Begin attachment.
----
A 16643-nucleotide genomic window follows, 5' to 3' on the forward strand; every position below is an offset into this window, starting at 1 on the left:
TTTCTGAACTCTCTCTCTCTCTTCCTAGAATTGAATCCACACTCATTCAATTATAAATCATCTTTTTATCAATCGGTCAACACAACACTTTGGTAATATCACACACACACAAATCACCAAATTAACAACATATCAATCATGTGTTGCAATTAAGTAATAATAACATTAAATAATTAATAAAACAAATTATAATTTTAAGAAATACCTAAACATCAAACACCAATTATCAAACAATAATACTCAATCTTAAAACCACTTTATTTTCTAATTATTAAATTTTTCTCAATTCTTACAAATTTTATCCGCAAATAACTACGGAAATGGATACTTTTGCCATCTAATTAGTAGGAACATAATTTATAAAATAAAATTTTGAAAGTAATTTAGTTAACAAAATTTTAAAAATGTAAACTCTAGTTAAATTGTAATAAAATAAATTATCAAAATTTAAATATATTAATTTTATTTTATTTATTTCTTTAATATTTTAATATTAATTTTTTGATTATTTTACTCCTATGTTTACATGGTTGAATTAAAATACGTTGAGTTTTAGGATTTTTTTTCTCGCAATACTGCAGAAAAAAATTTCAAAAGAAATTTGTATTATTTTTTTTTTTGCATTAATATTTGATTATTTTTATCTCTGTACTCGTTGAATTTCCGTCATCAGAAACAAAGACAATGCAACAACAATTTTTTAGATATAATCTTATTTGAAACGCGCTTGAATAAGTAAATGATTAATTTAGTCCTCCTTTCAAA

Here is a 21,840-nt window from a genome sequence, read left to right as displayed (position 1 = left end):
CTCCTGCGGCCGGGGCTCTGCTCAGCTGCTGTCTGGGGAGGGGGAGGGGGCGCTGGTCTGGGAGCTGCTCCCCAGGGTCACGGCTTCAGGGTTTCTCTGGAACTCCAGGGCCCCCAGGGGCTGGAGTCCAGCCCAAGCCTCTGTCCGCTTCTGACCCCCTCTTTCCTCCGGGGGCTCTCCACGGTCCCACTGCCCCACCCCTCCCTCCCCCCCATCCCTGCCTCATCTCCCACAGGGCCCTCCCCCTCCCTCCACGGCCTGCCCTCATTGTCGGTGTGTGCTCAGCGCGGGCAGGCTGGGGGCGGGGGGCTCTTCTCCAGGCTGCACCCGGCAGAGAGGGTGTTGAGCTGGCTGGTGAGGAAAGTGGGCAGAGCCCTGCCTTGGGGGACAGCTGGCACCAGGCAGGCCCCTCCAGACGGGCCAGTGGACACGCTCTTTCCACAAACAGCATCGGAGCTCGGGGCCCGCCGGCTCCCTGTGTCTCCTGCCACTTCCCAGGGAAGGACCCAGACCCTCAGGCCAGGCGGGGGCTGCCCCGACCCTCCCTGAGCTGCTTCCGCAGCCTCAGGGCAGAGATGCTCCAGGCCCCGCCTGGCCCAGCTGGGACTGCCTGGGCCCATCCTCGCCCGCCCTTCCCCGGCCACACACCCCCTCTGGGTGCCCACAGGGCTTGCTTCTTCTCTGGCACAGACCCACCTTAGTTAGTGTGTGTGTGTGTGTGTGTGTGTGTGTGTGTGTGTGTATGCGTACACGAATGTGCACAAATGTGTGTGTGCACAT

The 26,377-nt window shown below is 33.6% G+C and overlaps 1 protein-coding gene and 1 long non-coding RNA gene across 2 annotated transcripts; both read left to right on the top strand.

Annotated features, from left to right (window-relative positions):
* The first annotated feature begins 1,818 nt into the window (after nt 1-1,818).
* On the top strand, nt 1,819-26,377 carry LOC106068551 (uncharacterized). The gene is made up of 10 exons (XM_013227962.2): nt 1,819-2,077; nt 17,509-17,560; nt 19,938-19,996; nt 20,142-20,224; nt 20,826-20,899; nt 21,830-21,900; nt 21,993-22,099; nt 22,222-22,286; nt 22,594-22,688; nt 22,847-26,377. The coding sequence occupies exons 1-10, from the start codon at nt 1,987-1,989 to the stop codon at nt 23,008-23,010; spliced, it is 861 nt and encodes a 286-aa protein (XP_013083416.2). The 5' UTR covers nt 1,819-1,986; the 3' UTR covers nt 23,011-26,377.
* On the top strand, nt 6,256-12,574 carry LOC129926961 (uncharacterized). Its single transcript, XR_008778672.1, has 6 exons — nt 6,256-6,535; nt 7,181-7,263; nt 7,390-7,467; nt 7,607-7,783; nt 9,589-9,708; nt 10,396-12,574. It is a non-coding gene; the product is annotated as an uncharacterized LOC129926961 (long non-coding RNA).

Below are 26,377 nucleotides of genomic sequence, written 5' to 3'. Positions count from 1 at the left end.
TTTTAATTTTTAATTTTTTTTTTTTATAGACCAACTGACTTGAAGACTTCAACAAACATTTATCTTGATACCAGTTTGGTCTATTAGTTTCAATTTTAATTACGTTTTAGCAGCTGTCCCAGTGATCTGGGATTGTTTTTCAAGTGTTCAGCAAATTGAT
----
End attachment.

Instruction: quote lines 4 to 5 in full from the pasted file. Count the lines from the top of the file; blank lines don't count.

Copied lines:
CTCCTGCGGCCGGGGCTCTGCTCAGCTGCTGTCTGGGGAGGGGGAGGGGGCGCTGGTCTGGGAGCTGCTCCCCAGGGTCACGGCTTCAGGGTTTCTCTGGAACTCCAGGGCCCCCAGGGGCTGGAGTCCAGCCCAAGCCTCTGTCCGCTTCTGACCCCCTCTTTCCTCCGGGGGCTCTCCACGGTCCCACTGCCCCACCCCTCCCTCCCCCCCATCCCTGCCTCATCTCCCACAGGGCCCTCCCCCTCCCTCCACGGCCTGCCCTCATTGTCGGTGTGTGCTCAGCGCGGGCAGGCTGGGGGCGGGGGGCTCTTCTCCAGGCTGCACCCGGCAGAGAGGGTGTTGAGCTGGCTGGTGAGGAAAGTGGGCAGAGCCCTGCCTTGGGGGACAGCTGGCACCAGGCAGGCCCCTCCAGACGGGCCAGTGGACACGCTCTTTCCACAAACAGCATCGGAGCTCGGGGCCCGCCGGCTCCCTGTGTCTCCTGCCACTTCCCAGGGAAGGACCCAGACCCTCAGGCCAGGCGGGGGCTGCCCCGACCCTCCCTGAGCTGCTTCCGCAGCCTCAGGGCAGAGATGCTCCAGGCCCCGCCTGGCCCAGCTGGGACTGCCTGGGCCCATCCTCGCCCGCCCTTCCCCGGCCACACACCCCCTCTGGGTGCCCACAGGGCTTGCTTCTTCTCTGGCACAGACCCACCTTAGTTAGTGTGTGTGTGTGTGTGTGTGTGTGTGTGTGTGTGTGTATGCGTACACGAATGTGCACAAATGTGTGTGTGCACAT

The 26,377-nt window shown below is 33.6% G+C and overlaps 1 protein-coding gene and 1 long non-coding RNA gene across 2 annotated transcripts; both read left to right on the top strand.